Who Owns Marriage? (4) evangelical inconsistency and prejudice?

Who_Owns_MarriageI’ve been reading the contributions of other commentators to the conversation about Nick Park’s 4 chapters. Nick is Executive Director of Evangelical Alliance Ireland.

Chapter 1: A much needed conversation

Chapter 2: Remaining true to evangelical values

Chapter 3: Same-Sex Attraction, Scripture and Sin

Chapter 4: Who Does Own Marriage?

Other contributors include Sean Mullan (former Director of Evangelical Alliance Ireland); Richard Carson (Chief Exec of Aids Care and Education Ireland); Brian Finnegan (Editor of Gay Community News magazine, Dublin); Kirsty Park (PhD candidate DCU researching non-heterosexual youth, mental health and the internet); Paul Moynan (Director Christian Action Research Education [CARE] Europe); Michael Nugent (Chairperson of Atheist Ireland); David Quinn (Director of Iona Institute, Dublin).

There’s a lot going on in this conversation and the contributions are varied to say the least.

One thing it shows is how same-sex marriage legislation has become a touchstone of political, social, legal, and cultural change while simultaneously raising questions around Christian attitudes to, and treatment of, gay people.

Picking up the last point – the charge of evangelical inconsistency and prejudice towards gay people comes through most strongly in the contributions of Kirsty Park and Richard Carson. Their voices give the book a passionate and sharp edge.

I’m going to focus on what Richard says in this post and Kirsty in later one.

Richard wants to start with the question of ‘what is the story of the Irish evangelical church and LGBT people?’ ‘Who can answer this question?’ ‘Do we have spaces in our churches to answer this question well?’ and ‘Did we do harm?’

His answer to the last question is a firm ‘Yes’.

He talks about the intention gap between evangelical rhetoric and actual impact on LGBT people; about the need for truth telling rather than evangelicals deluding themselves about the harm they have done and continue to do.

In responding to chapter 3, Richard critiques evangelical reticence to use the term ‘gay Christian’ as a refusal to allow gay believers to define themselves. This is symptom of what he calls ‘straight privilege’ – the assumption of the normalcy of heterosexuality in everyday life. This sort experience of the vast majority takes all sorts of things for granted – such as safety, security and affirmation – that are denied gay people. Richard tells it from his experience:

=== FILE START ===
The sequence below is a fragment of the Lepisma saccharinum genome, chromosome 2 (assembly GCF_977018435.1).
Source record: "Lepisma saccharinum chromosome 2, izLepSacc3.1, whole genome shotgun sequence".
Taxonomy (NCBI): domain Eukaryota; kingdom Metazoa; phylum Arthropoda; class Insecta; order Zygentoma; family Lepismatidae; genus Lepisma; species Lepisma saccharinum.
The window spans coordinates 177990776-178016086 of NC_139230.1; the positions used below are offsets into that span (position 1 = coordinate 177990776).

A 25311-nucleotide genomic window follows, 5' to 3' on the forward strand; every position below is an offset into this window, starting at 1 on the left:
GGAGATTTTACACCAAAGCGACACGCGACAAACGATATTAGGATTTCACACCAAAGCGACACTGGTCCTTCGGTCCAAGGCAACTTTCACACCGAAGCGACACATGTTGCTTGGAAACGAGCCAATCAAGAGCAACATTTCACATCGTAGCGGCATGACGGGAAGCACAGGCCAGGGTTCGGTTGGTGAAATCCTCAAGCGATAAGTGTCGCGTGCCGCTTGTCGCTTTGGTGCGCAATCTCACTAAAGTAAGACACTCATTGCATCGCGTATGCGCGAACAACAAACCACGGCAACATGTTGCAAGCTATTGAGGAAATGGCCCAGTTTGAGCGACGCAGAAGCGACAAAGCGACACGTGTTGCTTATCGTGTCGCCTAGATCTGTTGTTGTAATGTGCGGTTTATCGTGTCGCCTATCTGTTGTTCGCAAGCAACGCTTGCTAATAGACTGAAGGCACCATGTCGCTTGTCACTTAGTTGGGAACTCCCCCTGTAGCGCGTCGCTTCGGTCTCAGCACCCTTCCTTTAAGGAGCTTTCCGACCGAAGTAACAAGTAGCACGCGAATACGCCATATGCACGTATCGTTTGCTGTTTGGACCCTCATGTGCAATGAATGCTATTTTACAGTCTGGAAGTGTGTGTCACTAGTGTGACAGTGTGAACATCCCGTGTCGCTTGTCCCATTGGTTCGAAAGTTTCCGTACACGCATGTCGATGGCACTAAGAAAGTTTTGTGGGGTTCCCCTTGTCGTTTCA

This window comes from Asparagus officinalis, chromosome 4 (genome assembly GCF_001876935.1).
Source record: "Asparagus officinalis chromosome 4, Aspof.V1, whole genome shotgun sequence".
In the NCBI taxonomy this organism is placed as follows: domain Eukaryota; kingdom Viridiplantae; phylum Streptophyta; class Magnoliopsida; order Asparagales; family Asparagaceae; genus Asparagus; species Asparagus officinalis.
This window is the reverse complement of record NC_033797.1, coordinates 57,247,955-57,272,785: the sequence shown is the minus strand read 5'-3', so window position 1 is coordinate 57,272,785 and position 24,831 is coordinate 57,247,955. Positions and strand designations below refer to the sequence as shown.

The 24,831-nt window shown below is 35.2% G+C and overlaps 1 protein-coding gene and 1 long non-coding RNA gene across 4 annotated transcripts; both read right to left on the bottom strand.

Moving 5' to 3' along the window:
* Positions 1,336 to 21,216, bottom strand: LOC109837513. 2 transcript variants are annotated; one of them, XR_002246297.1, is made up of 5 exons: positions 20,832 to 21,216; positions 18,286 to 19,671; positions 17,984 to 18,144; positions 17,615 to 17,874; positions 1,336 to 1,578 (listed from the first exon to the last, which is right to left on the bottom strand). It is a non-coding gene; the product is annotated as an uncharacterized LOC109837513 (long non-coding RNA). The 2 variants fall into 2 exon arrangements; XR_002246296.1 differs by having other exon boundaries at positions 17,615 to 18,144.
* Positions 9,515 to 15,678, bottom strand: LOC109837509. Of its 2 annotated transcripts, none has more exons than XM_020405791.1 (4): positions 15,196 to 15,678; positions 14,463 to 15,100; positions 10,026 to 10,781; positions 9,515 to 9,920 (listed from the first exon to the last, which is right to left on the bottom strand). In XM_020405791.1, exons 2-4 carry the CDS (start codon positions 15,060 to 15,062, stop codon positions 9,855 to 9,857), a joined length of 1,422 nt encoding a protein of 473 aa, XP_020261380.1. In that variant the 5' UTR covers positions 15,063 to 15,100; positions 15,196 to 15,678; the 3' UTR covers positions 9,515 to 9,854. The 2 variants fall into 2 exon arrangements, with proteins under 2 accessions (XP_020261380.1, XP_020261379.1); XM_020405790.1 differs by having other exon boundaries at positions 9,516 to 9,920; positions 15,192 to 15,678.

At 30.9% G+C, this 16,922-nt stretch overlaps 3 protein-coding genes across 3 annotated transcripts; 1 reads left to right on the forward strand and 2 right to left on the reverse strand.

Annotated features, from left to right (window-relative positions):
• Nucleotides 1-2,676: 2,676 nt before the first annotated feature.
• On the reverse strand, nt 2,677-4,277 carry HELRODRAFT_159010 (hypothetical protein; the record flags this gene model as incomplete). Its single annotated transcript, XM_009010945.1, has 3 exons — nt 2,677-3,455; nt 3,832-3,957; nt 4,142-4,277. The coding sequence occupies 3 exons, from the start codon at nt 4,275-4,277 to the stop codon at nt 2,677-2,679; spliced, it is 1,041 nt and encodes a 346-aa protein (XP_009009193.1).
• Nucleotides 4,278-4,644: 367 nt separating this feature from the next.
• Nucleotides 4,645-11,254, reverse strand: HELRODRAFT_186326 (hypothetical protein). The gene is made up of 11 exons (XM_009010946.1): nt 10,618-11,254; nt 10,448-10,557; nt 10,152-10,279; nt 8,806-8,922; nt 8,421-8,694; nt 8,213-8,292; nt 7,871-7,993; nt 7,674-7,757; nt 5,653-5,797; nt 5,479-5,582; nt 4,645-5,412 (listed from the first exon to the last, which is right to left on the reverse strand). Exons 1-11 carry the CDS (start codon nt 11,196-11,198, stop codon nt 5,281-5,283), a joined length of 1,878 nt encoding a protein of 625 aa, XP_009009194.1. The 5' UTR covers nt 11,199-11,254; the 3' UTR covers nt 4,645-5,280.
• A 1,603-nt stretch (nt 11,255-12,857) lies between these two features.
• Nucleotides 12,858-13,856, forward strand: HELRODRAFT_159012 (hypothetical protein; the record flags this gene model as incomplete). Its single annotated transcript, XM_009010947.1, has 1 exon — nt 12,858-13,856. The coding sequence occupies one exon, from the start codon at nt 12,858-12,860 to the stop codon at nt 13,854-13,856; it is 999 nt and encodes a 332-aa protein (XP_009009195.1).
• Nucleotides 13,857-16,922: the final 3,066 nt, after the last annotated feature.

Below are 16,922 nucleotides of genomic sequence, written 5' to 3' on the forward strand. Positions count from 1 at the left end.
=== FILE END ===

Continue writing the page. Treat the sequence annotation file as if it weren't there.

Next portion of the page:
I didn’t need to define my heterosexuality or explain it or, worst of all, explore what might be its ‘cause’. My capacity to love a woman was celebrated, irrespective of my behavioural choices. I did not need to wonder what areas of ministry or career I might not be a part of because I am straight. If I turned on any source of media I could be reassured that being straight would be represented. I was not required to explain or defend all straight people because I am straight. When I was in the church I had spent decades in, I did not hear from the pulpit that we should welcome straight people to our church should they ever enter, just like Jesus did. Being straight was not a political issue to be discussed, debated or legislated for by others who had never embodied the life of being straight. I even went for months without being called straight. My identity is inescapably heterosexual because this is my life. I cannot separate my faith from it as to do so would mean denying the circumstances of the world in which I live. It is so much a part of me that I do not even realise how much it is a part of me.